Don’t be tempted to buy those cruddy premade ‘convenient’ sachets for making mulled wine – you’re ripping yourself off both in cost, flavour and fun 🙂 It’s a great wintery beverage, and depending on how much water you add, your non wine drinking friends might like it too. And the recipe is so simple, I really wonder why the even bother selling sachets.
What you’ll need:
A bottle of Red Wine (750mls)
A zesty fruit like an Orange or a Lemon
A bit of water
2 Cinnamon quills/sticks
3 heaped tbsp Sugar
Gently does it:
- Set a pot on the stove on it’s gentlest temperature and add your wine (you can also gently heat it on the top of your fire/log burner).
- Add about a glass of water (of course, if you’re hardcore you may prefer not to add water, but it makesÂ a lighter drink and goes a little further too) – you can add more to taste, depending on the wine.
- Peel the Orange or Lemon (with a vegetable peeler) and add the zest only to the pot with the cloves, cinnamon quills and sugar. As a general rule, I use about 3 small palms full of sugar, which I guess is about 3 heaped tablespoons – I’ve used white sugar and organic raw sugar. Both work equally nice.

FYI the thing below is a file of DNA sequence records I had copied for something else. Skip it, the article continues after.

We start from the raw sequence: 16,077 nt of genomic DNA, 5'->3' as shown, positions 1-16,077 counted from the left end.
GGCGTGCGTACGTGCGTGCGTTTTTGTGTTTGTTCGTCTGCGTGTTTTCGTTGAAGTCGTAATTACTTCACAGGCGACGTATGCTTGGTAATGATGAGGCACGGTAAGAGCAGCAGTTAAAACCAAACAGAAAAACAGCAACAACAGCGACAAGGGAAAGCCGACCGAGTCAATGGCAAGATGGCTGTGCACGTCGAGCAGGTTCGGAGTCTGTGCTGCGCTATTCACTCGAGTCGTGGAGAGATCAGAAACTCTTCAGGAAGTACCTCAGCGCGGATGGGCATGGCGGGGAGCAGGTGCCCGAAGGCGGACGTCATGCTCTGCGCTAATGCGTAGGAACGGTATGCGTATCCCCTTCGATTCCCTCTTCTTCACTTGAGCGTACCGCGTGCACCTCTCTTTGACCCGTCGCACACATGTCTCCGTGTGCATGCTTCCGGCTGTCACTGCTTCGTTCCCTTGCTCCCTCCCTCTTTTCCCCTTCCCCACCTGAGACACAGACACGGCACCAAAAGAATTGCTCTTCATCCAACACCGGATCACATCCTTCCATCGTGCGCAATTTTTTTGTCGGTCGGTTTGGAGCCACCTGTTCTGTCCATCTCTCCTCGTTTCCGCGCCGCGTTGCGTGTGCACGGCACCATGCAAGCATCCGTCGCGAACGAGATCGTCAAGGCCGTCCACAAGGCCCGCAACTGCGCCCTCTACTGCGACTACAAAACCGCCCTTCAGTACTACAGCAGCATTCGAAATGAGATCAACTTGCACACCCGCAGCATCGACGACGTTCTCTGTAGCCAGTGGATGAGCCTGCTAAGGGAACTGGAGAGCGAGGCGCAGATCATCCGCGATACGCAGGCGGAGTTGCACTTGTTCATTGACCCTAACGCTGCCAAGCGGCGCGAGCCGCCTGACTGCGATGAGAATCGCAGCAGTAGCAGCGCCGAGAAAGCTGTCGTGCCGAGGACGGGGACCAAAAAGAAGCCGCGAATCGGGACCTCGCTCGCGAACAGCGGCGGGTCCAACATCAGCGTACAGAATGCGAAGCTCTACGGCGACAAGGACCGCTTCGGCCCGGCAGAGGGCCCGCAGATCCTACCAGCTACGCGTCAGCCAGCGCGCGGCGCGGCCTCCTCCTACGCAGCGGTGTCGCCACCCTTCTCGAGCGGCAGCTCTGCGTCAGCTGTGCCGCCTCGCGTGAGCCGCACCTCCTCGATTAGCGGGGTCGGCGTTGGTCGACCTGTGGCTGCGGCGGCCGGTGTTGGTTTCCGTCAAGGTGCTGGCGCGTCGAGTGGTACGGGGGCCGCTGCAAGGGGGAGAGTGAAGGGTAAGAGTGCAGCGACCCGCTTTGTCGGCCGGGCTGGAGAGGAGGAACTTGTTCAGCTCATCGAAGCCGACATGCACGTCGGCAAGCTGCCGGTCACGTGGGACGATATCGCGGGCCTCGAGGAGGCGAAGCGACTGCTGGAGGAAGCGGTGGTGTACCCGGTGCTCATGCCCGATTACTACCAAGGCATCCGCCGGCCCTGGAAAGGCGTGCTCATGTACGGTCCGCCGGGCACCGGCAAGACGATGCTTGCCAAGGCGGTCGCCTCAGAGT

- Stir often to dissolve the sugar and infuse the wine with the spices. Don’t let it simmer or boil. The idea is to gently heat and infuse.
- Taste and adjust the sugar or water to taste.
- Drink straight away, or you can let it sit to keep warm on a very gentle fire, but its best drunk hot.
- Serving is easiest with a soup ladle and into short wine glasses, and see who gets the random clove at the end – there’s always one the get’s through.
I prefer a Shiraz, Shiraz Cabernet or Cabernet Sauvignon for mulled wine and while it may hurt to spend $20 on a nicer bottle, of course it’s much nicer. Some people argue its a waste too, so each to their own. I prefer a Peter Lehmanns (mmm, Barossa Valley), but a Jacobs Creek is quite good too, and can be regularly found on special at the super market. Our last attempt used a Wyndym Estate which turned out great.
That said, this is also a bloody good way to get rid of that cheap bottle someone left at a dinner party. Not only does it remove the label from eyesight (and you can deftly avoid questions about it when people ask, or simply vague out), it makes even banrock station and ruben hall almost drinkable – yey water!
There you have it. An enjoyable drink to celebrate winter. Good on its own, or with dinner (or should I say, supper) with some nice homemade soup and bread in front of a warm fire. Try it a few times, play with the amount of ingredients to suit your tastes – the recipe is very basic so don’t be shy.